MUMBAI: The unending standoff between producers, distributors and exhibitors over revenue share terms of movies has entered a different stage now.
The close door discussions and negotiations, which started on 7 February, went on for many weeks. However, talks came to a halt in first week of March when the concerned parties did not reach a middle ground and failed to draw any conclusion.
However the cat is now out of the bag! Producers and distributors called a press conference on Monday afternoon to announce the strike of movie releases from 4 April onwards. What the producers want is equality in revenue sharing terms (50 per cent) for every film regardless of star cast or budget for every week that a film plays in the multiplexes.
“We are asking for justice, not profits,” said Mukesh Bhatt.
While until now, individual producers used to negotiate with multiplexes on revenue sharing terms on the eve of their film’s release; this is the first time that all Hindi film producers have come together to jointly take a stand.
Also present at the conference were Yash Chopra, Mahesh Bhatt, Tips’ Kumar Taurani, distributor Ramesh Sippy, Sunil Lulla and Nandu Ahuja from Eros, Sandeep Bhargava, Priti Shahani and Aman Gill from Studio 18, Siddharth Roy Kapoor and Suniel Wadhwa from UTV Motion Pictures, Kamal Gianchandani from Reliance Big Pictures, Kercy Daruwala from Sony Pictures and Neeraj Goswami from Warner Brothers.
Producers and distributors jointly pointed out that they are the only stakeholders of the content as they invest all the money and take all the risk required to produce and distribute movies. However, multiplexes get content free of cost without any risk attached for the exhibition of the film.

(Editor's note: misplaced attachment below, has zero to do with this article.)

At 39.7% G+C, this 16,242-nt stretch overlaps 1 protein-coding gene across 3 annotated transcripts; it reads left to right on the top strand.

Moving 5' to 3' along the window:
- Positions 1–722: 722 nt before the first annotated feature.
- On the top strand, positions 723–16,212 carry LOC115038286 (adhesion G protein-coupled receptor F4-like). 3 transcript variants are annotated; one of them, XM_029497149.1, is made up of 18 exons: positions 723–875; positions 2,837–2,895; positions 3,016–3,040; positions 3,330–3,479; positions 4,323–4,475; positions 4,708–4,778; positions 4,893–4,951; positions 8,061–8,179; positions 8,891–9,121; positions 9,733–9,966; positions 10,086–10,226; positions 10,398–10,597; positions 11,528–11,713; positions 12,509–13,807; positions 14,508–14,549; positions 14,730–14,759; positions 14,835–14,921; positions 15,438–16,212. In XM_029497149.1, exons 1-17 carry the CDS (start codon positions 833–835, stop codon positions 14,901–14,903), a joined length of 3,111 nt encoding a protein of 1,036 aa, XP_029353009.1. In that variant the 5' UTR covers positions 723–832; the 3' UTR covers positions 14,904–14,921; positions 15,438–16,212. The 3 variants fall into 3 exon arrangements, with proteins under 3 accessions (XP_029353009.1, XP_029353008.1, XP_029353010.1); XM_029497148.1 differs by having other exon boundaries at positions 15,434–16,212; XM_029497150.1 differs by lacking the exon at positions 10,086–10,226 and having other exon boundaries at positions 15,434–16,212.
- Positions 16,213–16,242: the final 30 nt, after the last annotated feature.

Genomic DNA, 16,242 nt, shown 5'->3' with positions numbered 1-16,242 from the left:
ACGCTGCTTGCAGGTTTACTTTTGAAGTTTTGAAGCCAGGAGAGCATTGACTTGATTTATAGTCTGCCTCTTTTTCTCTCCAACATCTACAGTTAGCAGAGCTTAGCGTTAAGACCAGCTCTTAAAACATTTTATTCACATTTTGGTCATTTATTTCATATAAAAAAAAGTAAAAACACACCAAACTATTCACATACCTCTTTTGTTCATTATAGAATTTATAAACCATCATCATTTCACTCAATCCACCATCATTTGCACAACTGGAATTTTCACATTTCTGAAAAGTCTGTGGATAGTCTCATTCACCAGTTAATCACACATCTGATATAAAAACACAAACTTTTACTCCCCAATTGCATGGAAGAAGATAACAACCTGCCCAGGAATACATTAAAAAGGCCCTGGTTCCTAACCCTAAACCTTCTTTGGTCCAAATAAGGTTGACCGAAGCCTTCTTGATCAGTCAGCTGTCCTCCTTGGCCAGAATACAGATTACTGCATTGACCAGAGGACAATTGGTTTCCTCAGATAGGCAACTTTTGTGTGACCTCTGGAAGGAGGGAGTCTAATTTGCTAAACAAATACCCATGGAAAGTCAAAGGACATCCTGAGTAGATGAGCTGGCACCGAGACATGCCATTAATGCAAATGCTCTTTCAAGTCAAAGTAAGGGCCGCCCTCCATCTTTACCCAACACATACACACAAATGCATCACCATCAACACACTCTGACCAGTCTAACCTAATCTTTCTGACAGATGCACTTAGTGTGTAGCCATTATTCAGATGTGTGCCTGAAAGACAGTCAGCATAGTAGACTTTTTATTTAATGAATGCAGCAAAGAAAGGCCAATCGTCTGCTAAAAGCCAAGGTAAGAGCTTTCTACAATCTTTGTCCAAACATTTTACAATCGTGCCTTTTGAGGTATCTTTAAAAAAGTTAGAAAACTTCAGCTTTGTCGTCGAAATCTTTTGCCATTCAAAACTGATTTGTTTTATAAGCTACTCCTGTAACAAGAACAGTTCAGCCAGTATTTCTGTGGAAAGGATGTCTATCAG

“In 2002, the revenue share between distributors and exhibitors was 50 percent for all India, but in the years ahead our share came down to 48 percent and then later different states had different revenue share terms. Now multiplexes want to classify it further on the basis of budget, star cast and size of the film,” said Ramesh Sippy.
The producers also said that if they do not differentiate between the multiplexes properties based on location or performance, then how can the multiplex lobby be allowed to differentiate between films based on budget and star cast?
The other discrepancies brought up during the conference include, 33 percent entertainment tax charged by some multiplexes in Punjab despite abolishment from the state government; service charge of two – eight percent charged by multiplexes despite exemption and one percent INR (Indian News Reel) charged by multiplexes despite government abolishment or reduction at 0.3 percent.
When contacted by Businessofcinema.com, officials from national multiplex chains refused to comment. Instead to present their side of the story these companies are planning to hold a press conference on 17 March.
In the mean time, the next meeting between producers, distributors and exhibitors is agreed upon for 18 March.